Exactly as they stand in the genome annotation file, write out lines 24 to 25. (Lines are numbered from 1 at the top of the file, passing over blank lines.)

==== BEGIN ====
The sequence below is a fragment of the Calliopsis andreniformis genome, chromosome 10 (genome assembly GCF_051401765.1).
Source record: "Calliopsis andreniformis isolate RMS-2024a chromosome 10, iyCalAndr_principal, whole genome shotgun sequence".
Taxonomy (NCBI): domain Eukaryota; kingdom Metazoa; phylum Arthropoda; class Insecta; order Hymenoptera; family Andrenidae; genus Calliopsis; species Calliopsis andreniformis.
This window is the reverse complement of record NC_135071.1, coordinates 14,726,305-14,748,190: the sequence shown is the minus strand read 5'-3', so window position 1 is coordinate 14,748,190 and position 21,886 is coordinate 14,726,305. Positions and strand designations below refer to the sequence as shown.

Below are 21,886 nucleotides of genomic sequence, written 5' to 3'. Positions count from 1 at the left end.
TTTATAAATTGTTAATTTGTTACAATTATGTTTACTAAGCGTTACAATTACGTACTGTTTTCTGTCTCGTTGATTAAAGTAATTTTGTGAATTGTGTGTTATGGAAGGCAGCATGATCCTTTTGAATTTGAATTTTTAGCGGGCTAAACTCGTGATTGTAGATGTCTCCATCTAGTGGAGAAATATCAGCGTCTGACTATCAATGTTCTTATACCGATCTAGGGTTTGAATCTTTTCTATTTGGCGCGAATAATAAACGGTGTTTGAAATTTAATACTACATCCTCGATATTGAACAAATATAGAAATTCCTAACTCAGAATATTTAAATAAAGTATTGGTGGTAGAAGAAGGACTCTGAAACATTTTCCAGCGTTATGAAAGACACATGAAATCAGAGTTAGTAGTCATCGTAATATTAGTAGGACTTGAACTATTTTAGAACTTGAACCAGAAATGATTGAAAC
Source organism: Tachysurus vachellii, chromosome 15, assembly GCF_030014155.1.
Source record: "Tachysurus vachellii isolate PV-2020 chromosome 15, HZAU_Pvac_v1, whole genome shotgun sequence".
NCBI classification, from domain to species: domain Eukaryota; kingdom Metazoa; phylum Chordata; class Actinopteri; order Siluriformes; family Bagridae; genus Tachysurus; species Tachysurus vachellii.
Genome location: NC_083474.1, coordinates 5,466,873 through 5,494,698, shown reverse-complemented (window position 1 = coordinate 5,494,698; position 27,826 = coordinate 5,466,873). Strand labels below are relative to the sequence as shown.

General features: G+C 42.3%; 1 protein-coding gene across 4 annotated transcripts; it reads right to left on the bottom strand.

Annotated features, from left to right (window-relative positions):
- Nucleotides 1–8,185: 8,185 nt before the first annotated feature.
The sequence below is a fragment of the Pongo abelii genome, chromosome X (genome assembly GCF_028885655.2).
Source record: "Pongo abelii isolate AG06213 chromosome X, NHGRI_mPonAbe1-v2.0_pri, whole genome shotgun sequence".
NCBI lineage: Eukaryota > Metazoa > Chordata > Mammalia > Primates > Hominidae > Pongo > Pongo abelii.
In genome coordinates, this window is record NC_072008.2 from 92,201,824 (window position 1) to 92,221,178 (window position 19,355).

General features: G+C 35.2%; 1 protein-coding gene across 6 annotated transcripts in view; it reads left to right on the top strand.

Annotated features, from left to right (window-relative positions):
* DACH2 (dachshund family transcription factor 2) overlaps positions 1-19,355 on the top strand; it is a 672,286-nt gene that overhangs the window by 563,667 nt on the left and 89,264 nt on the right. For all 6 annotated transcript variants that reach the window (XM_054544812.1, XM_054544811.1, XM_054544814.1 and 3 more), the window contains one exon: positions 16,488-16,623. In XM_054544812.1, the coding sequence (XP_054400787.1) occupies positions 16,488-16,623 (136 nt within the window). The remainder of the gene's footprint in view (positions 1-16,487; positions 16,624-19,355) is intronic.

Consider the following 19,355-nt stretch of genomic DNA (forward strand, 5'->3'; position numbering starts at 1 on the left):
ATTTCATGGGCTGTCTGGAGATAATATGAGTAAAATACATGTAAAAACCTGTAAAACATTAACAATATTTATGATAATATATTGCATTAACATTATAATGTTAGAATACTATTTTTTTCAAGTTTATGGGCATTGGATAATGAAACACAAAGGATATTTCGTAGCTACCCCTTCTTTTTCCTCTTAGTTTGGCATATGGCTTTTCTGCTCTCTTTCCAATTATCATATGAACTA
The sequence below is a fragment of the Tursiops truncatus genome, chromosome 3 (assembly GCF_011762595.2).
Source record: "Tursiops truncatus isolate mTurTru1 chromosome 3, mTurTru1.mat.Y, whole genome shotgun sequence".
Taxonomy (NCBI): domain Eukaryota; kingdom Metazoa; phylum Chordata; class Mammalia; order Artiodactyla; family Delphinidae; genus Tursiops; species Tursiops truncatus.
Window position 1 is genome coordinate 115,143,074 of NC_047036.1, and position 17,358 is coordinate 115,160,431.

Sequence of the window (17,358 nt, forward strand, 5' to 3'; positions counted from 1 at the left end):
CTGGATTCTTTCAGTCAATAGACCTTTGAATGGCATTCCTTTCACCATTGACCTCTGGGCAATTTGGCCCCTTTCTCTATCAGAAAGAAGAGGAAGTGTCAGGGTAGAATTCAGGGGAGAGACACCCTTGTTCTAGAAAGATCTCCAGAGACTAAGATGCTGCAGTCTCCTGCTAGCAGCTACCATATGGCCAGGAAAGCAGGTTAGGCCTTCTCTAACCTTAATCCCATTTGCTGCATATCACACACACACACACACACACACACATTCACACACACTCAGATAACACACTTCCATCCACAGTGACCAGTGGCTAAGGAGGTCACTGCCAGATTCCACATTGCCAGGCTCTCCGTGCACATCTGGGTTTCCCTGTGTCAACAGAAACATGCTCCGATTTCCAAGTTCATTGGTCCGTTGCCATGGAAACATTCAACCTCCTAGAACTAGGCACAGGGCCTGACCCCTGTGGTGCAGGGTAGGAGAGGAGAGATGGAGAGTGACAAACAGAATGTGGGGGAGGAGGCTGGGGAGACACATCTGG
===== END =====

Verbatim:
Source record: "Tursiops truncatus isolate mTurTru1 chromosome 3, mTurTru1.mat.Y, whole genome shotgun sequence".
Taxonomy (NCBI): domain Eukaryota; kingdom Metazoa; phylum Chordata; class Mammalia; order Artiodactyla; family Delphinidae; genus Tursiops; species Tursiops truncatus.